A Milestone in Restoration
The Muscle of Spencer Shops
While the Bob Julian Roundhouse, located just south of here, provided routine maintenance for Southern Railway's steam locomotives, the Back Shop was where the heavy lifting was done—literally. Locomotives came to the Back Shop for major overhauls and repairs. Ceiling-mounted cranes were used to lift locomotives weighing up to 90 tons and shuttle them through the building. A machine shop was located on the eastern side of the building. When completed in 1905, the Back Shop became the largest manufacturing building in the state of North Carolina. Building this behemoth took 2.5 million bricks and $483,000—a project that today would cost in the tens of millions to complete. The giant windows and skylights provided an abundance of natural light in the building. The building, which could accommodate 15 locomotives at a time, is 596 feet long (nearly two football fields), 150 feet wide and 80 feet high. Workers turned out one completed locomotive per day.
A Milestone in Restoration
Ater work at Spencer stopped altogether, the shop buildings fell into deep disrepair for decades. By the time the shops were donated to the State of North Carolina for use as a transportation museum, the Back Shop had hundreds of broken windows, badly damaged brick and was covered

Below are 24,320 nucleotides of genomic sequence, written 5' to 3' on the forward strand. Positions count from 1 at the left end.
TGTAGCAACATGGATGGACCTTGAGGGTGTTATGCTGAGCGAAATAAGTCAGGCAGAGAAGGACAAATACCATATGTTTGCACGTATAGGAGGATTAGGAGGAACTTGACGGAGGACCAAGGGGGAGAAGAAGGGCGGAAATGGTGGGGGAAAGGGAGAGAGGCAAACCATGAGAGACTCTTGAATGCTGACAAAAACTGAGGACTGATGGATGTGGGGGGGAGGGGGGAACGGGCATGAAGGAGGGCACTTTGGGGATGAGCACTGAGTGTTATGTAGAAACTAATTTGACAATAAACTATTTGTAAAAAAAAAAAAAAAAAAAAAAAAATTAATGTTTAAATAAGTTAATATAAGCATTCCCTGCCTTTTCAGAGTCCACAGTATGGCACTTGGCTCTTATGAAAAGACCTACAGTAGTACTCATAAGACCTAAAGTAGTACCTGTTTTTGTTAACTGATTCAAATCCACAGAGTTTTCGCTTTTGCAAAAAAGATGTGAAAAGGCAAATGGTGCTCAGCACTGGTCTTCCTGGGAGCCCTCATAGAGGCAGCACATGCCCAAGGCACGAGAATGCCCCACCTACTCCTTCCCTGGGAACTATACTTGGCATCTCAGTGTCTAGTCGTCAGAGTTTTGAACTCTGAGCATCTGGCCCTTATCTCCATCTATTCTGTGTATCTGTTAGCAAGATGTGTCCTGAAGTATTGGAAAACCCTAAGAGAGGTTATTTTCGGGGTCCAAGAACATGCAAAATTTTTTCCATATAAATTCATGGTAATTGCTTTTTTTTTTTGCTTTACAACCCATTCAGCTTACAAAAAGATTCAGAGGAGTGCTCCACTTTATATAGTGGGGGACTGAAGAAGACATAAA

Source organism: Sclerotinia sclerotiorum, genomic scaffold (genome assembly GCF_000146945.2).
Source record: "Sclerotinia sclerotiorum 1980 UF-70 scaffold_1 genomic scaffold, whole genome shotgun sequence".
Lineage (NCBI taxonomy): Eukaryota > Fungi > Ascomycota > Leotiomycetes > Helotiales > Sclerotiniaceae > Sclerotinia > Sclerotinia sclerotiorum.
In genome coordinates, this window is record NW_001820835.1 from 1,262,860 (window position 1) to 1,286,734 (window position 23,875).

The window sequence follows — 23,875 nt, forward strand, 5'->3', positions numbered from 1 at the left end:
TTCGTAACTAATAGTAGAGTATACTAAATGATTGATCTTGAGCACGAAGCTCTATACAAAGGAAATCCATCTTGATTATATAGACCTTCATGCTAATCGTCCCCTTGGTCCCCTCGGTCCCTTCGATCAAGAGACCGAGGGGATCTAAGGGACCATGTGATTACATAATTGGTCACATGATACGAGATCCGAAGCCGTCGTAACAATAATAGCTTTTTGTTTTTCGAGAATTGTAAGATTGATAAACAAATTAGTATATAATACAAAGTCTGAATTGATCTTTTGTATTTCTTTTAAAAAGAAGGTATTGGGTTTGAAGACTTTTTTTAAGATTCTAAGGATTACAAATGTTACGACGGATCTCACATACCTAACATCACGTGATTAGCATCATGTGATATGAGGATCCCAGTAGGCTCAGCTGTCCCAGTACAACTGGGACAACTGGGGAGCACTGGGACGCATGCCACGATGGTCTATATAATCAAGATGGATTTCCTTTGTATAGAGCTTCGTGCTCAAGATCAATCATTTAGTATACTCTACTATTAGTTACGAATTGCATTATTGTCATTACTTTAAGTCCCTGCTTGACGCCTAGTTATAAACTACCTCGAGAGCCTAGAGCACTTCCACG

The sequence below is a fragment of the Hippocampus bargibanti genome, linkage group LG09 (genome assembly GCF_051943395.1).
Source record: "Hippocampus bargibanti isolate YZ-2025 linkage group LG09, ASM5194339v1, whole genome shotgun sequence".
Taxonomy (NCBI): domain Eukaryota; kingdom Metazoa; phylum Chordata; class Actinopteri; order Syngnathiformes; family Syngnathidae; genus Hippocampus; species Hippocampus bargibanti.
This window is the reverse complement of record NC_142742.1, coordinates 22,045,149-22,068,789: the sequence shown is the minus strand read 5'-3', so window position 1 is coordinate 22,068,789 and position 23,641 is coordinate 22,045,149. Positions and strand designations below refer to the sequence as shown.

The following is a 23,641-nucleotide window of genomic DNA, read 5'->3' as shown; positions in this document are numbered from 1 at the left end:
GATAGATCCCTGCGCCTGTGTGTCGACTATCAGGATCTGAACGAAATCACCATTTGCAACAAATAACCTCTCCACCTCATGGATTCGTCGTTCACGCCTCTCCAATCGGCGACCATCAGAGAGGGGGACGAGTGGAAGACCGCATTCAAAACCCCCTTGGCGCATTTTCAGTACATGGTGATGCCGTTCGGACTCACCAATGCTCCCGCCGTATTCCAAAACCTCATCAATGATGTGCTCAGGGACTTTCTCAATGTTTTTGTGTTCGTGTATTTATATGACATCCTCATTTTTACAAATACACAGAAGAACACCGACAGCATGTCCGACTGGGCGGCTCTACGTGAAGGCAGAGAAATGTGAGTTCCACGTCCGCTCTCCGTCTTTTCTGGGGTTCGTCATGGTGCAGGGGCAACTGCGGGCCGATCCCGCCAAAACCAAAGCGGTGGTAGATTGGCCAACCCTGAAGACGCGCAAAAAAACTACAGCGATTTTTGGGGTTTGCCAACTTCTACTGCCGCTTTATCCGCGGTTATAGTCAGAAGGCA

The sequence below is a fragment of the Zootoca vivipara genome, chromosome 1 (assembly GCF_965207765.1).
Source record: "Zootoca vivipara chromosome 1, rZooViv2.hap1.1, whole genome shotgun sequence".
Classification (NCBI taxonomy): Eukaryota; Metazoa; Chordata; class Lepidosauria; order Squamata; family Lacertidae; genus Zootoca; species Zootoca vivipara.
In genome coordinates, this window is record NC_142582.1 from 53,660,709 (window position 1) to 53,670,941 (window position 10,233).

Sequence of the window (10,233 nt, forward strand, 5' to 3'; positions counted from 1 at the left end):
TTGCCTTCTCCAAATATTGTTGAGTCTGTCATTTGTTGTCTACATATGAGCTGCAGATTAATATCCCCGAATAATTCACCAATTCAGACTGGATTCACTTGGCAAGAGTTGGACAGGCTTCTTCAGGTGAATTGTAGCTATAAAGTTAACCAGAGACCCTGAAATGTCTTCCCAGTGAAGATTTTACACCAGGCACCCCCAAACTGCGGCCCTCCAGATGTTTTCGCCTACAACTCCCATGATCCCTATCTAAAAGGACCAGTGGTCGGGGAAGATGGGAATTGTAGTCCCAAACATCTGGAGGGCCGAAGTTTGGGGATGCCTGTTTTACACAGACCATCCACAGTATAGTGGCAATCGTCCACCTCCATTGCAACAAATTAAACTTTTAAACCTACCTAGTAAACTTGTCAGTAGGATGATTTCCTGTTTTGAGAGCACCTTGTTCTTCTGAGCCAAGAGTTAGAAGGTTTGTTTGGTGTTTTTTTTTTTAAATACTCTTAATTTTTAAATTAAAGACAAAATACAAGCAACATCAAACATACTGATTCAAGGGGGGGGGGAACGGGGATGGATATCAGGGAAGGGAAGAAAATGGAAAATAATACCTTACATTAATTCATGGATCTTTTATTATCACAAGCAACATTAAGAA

upper photo caption:
Rowan County celebrated its 200th anniversary in April 1953. As part of festivities, the Spencer School band toured the Back Shop, which had by then been modified to service diesel locomotives. An assembly line took the diesel prime movers from disassembly, to overhaul to reassembly, while body work was done on the other side of the building.
center photo caption:
The Back Shop was divided, with one side for locomotives and the other for machinery. This view shows the line of shafts and belts used to operate many of the machines. Small electric motors mounted on the steel columns were used to power the line shafts.
lower photo caption:
This interior view shows three of the four tracks used for locomotive servicing. Locomotives entered the south end of the building and worked their way through repair stations. The skylights and large windows let in natural light, allowing electricity to be used for machinery rather than lighting.in kudzu vines.
Preliminary efforts to stop further damage, including a new roof, began in 1980, but a more extensive restoration would be more than 20 years later. In 2005, the initial phase of restoration was completed, including replacing the roof again (the 1980 roof was damaged first by a tornado and then by Hurricane Hugo in 1989), stabilizing the foundation, extensive masonry work, replacing windows and skylights, and sandblasting/repainting steel roof trusses. Additional restoration needed to complete the building's transition to an exhibit hall includes installation of a new floor, electrical and plumbing work, construction of interior walls, restroom installation, and much more.